It's a great explanation of why a student with ADHD can have working memory issues:  http://www.bcinterioradhdclinic.com/coach/adhdinsideout/blogs/sticky-note-memory-2.html
Children who have memory difficulties should work on "storing" the information more efficiently in their memory and reducing the number of "sticky notes" they need to store.  In other words, break down the information you are asking your child/student to remember into smaller, easier to store chunks and work on memory strategies to improve recall of information.

Road Map for Conversational Skills


week I shared the importance of learning the "art" or
"dance" of conversation. By expanding vocabulary for emotions,
students can more accurately convey how they are feeling, which is very helpful
for peer negotiations, communicating with teachers, therapists and parents.

skill that should be overtly taught to students who don't naturally
"get" conversation, is how turns work and how to keep the
conversation balanced. This week I'll share the "Road Analogy" and
how I introduce it to students. Over the next couple of weeks, I will expand on
this method.
person chooses a topic (usually I choose, and focus on the student's interest
first) See Figure A.

we are on the same road, neither of us will suddenly leave the road, we will be
on the same topic, heading in the same direction. If the student suddenly
changes topic, I can use the metaphor of getting whiplash, drawing a sharp exit
from the main road. Neither of us will hog the road (talk too much) or randomly
park in the
middle of the road (provide too little information.) The first lesson may look
something like this:
I ask John a question like, "How was your weekend?"

2) He answers,

3) I draw a "Road Closed" sign, and let him feel
the discomfort that exists because he didn't move his car along the road, but
shut the conversation down inadvertently. (Many adults meet the student 99% of
the way, asking a multitude of questions, which is not at all a balanced
conversation. By doing this, the student doesn't experience the natural
consequence of slight discomfort when they fail to "do their part" in
the conversation.   See Figure B.

InferCabulary Word of the Week

With our iPad app, InferCabulary, students use 5 pictures to determine the meaning of a word. Can you figure out which word these 5 pictures are referring to?
Here's what one new InferCabulary owner had to say on the APP Store:
"I am an SLP [speech-language pathologist] and use this app with my middle school and high school students. This app is a great way to help the students develop their ability to use context clues to define unfamiliar words. The students were engaged the whole session. There is a variety of vocabulary words. I'd love an add-on of Tier II words."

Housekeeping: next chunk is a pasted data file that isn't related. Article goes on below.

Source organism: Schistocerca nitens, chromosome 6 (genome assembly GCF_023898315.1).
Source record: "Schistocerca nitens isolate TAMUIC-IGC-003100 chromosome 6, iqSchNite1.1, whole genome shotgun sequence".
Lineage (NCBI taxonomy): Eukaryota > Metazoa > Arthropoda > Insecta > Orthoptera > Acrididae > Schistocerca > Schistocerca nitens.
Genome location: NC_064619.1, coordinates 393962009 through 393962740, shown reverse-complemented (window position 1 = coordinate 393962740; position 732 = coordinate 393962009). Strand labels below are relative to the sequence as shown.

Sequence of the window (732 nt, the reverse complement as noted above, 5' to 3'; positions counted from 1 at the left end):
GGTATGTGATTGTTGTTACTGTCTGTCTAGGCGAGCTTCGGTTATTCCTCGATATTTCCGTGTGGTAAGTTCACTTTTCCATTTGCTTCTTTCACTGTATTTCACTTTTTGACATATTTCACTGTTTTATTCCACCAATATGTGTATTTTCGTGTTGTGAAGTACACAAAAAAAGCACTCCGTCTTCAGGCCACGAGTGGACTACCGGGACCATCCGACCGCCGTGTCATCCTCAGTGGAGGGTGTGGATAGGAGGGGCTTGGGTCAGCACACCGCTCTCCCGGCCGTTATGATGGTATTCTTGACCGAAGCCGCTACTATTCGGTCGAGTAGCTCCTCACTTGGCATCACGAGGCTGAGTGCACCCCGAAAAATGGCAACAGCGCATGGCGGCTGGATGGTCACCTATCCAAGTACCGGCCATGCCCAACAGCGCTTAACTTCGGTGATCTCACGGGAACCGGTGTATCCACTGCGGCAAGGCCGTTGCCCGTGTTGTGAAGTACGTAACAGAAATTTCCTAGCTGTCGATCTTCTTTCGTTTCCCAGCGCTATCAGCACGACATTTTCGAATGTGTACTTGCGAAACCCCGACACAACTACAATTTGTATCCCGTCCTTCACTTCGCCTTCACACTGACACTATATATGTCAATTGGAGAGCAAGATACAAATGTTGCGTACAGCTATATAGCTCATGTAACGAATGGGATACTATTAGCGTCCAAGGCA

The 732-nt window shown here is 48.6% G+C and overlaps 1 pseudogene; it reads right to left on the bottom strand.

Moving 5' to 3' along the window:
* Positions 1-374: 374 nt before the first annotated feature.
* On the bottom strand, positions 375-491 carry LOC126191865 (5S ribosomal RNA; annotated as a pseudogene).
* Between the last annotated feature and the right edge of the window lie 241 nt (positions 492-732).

Download InferCabulary today on the APP Store: 

Conversation Connections

Conversation skills are so important! Many children today have not had the opportunity to learn the importance of reciprocity in conversation. Some will naturally figure it out when they get older. But I figure there's no time like the present for children to learn a skill that can help parents and children connect, and help children interact with peers in a deeper way. By overtly discussing how conversations help deepen our relationships with others, expanding emotion vocabulary, and role- playing, children's eyes are opened to the connectedness available to them through simple, reciprocal conversations.

It is natural for adults with good conversation skills to "meet the child more than half way"--often 90%--during conversations. That might sound something like this:

Mom: How was your day? 

Brianna: Fine.
Mom: What did you do?
Brianna: Nothing.
Mom: Did you have gym today?
Brianna: Yes. 

If the conversation is to continue, who is responsible for making it happen? The mom wants the connection--understands the importance of language as a tool to connect emotionally--so, with a "resistant" partner, this "conversation" becomes a barrage of questions that can often leave both parties frustrated.
I am currently working with a fourth grader and a freshman in high school on expanding conversation. Over the next few weeks I'd like to share what we are working on.

Both boys needed work on expanding vocabulary for emotions. "Good", "bad", "happy" and "mad" don't help the partner understand the nuances of how they are feeling. Here is a sample of the type of intensity graph I use to work on this objective: 

These pictures were obtained from sites such as dreamstime.com andshutterstock.com, and placed in organizers using Inspiration software. 

Next week, I will share about the "Road" technique, where I concretely, visually demonstrate the expectations of both parties involved in the conversation. Just practicing this skill alone can have a significant impact on the quality of conversations.